Future-Focused Learning will drive you to think deeply about your instructional practices and consider what you need to change. Alex Valencic likes the book’s focus on what students both need and want to learn and finds it solidly on-target if occasionally frustrating.
Understanding all aspects of a student’s learning “portrait” is critical for us to ensure their success. Although we typically look at areas like readiness or ability, notes teaching expert Barbara Blackburn, we also need to consider culture, Maslow’s hierarchy, and SEL.
What improves achievement by an average 11 percent, increases appropriate social behavior, improves students’ attitudes, and reduces stress? Social Emotional Learning. Author-educator Marilee Sprenger shares brain-wise strategies to blend SEL into your everyday practice.
It is not the skills or rules of sports that our students will remember from our teaching of physical literacy, writes PHE teacher Anthony De Giorgio, but the environment and experiences we provided that allowed them to not only learn, but to also have fun and be a kid.
Every summer educators ask these questions: (1) How can we lessen summer learning loss? and (2) How can we help build students’ SEL skills? Sarah Tantillo and Meredith Murray share the story of a Summer Bridge program and some useful resources to address both questions.
Filled with thought-provoking ideas on how to meet the social and emotional needs of our students, Amber Chandler’s The Flexible SEL Classroom guides us with ideas and activities to try while meeting the curricular mandates we are given, writes Laura Von Staden.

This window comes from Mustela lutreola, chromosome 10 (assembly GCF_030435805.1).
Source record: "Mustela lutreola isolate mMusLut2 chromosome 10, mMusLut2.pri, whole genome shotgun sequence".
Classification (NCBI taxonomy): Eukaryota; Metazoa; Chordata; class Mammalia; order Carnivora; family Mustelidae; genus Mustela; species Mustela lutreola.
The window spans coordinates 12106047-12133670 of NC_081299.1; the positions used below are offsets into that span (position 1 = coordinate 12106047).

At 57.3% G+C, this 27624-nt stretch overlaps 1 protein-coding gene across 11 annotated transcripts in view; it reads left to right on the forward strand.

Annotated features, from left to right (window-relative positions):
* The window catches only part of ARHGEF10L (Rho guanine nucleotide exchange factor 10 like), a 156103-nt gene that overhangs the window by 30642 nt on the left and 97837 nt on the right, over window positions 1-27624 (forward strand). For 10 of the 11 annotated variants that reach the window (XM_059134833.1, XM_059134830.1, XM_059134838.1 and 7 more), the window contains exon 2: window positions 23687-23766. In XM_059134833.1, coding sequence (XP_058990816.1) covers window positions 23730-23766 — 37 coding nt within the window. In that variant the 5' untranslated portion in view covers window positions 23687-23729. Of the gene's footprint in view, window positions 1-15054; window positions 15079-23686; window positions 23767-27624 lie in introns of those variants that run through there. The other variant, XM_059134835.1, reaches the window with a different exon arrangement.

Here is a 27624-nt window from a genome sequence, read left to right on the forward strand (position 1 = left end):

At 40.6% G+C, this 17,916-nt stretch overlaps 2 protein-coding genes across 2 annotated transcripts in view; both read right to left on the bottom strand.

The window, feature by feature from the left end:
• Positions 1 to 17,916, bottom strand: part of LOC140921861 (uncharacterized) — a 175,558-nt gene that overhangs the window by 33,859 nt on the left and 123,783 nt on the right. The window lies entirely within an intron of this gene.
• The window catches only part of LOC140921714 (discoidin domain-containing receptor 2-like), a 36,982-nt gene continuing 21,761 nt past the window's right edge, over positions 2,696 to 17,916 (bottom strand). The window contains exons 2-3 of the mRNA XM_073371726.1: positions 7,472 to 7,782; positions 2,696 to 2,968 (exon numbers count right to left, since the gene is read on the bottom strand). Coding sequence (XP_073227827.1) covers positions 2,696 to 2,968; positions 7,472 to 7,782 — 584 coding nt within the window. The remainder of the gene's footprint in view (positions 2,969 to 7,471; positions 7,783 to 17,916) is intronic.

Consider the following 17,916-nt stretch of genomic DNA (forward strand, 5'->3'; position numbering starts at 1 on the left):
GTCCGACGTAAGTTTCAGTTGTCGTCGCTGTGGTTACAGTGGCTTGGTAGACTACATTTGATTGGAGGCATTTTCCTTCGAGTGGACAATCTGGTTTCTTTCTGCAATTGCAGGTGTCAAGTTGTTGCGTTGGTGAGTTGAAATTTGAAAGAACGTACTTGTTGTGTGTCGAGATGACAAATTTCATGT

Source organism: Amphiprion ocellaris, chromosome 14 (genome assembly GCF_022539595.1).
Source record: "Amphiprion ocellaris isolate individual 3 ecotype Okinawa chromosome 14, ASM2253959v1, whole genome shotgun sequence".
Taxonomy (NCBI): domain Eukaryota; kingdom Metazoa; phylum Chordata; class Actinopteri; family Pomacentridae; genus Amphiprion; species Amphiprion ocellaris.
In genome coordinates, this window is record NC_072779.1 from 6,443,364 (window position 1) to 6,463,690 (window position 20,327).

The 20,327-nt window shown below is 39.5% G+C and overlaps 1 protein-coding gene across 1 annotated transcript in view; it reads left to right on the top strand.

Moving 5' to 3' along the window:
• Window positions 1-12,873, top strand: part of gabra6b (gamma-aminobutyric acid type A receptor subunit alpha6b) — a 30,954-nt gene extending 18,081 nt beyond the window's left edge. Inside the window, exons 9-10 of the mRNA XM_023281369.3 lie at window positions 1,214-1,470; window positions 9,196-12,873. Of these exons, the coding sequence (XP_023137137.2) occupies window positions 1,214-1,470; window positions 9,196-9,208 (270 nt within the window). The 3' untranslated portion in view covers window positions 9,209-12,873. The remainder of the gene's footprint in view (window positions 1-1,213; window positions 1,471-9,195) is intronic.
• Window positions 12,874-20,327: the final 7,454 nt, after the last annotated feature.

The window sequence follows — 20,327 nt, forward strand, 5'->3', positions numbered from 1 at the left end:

In addition to explaining the brain science behind adolescent risk taking, John Medina’s Attack of the Teenage Brain! is filled with valuable information to change the way teachers respond to adolescents in the classroom, says educator Elizabeth OBrien.
Given what we know about the adolescent brain, is it realistic to attempt to teach middle school students how to manage their emotions and use their best knowledge and judgment? Emotional intelligence expert Dr. Maurice Elias says it’s not only realistic but imperative.
In the 100+ pages of Two Teachers in the Room, Elizabeth Stein provides a treasure trove of strategies, tips and ideas not only for co-teaching, but also for creating a student-centered learning environment in every classroom, says ESE leader Laura Von Staden.
SEL is a hot topic in education circles today, and it should be, writes reviewer Rita Platt. If you are looking for lesson plans and ideas to help you boost social and emotional learning, Boost Emotional Intelligence in Students will be a great addition to your toolkit.